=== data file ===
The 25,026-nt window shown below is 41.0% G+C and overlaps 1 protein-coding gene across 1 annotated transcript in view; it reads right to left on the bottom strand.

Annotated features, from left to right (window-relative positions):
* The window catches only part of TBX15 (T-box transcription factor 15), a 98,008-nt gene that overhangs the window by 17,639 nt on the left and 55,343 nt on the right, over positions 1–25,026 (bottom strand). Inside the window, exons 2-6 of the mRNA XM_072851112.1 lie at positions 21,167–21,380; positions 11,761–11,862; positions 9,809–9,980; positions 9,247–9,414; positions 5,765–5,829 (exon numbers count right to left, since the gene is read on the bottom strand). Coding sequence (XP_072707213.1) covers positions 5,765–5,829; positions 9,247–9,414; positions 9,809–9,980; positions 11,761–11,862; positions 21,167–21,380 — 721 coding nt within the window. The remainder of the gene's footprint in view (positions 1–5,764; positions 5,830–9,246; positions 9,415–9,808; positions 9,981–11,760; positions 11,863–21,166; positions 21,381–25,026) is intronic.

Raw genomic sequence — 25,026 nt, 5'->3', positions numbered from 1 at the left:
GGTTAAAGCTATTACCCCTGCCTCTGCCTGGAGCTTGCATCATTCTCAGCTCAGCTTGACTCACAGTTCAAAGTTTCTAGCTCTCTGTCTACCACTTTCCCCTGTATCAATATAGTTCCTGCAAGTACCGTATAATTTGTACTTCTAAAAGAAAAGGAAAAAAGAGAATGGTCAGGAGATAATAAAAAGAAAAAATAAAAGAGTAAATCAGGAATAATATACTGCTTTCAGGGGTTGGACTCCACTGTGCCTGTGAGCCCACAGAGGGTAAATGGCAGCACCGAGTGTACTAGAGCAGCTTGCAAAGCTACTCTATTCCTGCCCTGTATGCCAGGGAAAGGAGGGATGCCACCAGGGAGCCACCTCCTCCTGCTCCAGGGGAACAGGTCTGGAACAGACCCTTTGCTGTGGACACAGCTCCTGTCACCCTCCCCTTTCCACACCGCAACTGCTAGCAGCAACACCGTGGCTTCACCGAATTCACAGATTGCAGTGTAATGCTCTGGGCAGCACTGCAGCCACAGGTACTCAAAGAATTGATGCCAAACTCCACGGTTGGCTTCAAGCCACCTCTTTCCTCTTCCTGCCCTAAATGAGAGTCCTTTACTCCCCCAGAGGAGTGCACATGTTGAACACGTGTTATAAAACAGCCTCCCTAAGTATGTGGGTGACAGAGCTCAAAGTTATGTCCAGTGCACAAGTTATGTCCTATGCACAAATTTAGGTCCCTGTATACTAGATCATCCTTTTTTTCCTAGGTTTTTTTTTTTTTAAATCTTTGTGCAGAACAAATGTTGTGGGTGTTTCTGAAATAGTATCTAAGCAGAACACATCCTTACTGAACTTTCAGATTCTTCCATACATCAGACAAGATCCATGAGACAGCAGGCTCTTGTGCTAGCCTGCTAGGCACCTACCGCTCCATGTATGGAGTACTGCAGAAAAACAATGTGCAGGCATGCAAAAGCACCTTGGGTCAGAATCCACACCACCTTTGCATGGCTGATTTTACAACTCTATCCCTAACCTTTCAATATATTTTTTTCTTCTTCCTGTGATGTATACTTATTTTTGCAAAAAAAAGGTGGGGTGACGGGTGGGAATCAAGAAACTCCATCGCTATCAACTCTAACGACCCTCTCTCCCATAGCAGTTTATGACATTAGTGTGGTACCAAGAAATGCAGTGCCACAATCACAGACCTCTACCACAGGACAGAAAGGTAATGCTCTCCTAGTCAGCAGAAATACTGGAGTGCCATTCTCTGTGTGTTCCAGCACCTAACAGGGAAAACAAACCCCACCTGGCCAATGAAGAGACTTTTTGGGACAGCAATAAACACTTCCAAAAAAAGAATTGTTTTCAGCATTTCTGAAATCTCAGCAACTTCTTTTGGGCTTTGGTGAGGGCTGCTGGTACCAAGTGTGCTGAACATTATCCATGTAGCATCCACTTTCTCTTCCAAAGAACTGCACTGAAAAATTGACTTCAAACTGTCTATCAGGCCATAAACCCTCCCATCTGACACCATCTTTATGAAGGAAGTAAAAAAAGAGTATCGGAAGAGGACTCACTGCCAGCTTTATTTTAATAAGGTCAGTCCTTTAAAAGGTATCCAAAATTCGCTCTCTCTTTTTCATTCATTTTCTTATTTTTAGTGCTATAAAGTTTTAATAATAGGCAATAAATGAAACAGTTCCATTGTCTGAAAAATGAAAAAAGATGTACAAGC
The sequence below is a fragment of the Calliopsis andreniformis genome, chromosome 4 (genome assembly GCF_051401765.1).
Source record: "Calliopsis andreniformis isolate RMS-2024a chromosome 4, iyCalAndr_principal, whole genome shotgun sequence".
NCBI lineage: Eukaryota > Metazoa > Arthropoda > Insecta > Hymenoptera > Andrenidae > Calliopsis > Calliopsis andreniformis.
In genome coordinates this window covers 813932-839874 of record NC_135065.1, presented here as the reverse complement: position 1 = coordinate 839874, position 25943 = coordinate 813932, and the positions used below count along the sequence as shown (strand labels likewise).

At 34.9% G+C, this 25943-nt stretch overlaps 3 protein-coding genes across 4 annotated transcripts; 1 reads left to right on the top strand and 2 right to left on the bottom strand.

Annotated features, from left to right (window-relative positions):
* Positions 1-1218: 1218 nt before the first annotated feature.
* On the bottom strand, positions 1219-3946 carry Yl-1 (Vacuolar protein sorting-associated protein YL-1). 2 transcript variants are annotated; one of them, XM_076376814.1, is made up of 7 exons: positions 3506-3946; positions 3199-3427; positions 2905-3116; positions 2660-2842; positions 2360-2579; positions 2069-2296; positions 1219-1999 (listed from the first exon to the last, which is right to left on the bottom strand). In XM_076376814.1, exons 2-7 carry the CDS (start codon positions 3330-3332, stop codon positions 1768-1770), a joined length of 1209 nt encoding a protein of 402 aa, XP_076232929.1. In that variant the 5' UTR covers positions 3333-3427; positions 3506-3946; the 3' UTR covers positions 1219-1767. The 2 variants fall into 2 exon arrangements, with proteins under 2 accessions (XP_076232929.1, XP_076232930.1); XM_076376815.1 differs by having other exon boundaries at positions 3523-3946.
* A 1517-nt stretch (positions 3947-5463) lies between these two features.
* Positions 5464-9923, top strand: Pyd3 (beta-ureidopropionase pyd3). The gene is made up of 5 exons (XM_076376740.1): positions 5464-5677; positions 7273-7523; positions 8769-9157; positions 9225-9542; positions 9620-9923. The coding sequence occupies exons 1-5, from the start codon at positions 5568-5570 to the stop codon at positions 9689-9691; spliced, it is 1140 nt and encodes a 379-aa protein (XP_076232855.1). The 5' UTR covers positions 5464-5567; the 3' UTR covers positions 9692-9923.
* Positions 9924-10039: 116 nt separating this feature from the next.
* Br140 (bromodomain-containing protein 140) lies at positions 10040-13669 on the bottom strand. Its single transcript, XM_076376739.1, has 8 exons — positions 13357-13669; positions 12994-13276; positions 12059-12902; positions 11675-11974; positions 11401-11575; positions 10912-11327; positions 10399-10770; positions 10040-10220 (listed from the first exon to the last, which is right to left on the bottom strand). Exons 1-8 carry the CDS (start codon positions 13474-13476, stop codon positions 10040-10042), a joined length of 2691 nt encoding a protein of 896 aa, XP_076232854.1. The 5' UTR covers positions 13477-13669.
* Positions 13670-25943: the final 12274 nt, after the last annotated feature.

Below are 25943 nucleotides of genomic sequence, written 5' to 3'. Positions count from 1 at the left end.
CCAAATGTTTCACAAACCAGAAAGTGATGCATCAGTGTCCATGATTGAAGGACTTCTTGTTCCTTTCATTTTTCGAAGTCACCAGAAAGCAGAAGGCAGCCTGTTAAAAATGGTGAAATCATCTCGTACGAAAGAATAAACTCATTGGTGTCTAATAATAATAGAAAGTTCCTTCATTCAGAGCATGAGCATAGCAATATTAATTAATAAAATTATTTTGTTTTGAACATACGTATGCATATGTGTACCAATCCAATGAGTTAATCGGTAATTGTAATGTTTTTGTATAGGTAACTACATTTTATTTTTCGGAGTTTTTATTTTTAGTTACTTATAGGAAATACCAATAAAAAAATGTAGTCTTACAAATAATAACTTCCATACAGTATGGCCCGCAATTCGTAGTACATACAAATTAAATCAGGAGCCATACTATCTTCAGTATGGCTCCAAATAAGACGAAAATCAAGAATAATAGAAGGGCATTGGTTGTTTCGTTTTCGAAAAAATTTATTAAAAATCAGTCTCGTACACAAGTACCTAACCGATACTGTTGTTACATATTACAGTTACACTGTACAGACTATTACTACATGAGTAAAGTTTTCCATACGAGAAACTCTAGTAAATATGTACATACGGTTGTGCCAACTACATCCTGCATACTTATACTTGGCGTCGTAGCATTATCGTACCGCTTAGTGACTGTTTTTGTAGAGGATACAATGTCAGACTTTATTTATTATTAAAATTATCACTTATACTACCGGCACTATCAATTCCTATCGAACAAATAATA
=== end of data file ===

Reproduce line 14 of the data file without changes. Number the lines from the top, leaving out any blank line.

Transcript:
* A 1517-nt stretch (positions 3947-5463) lies between these two features.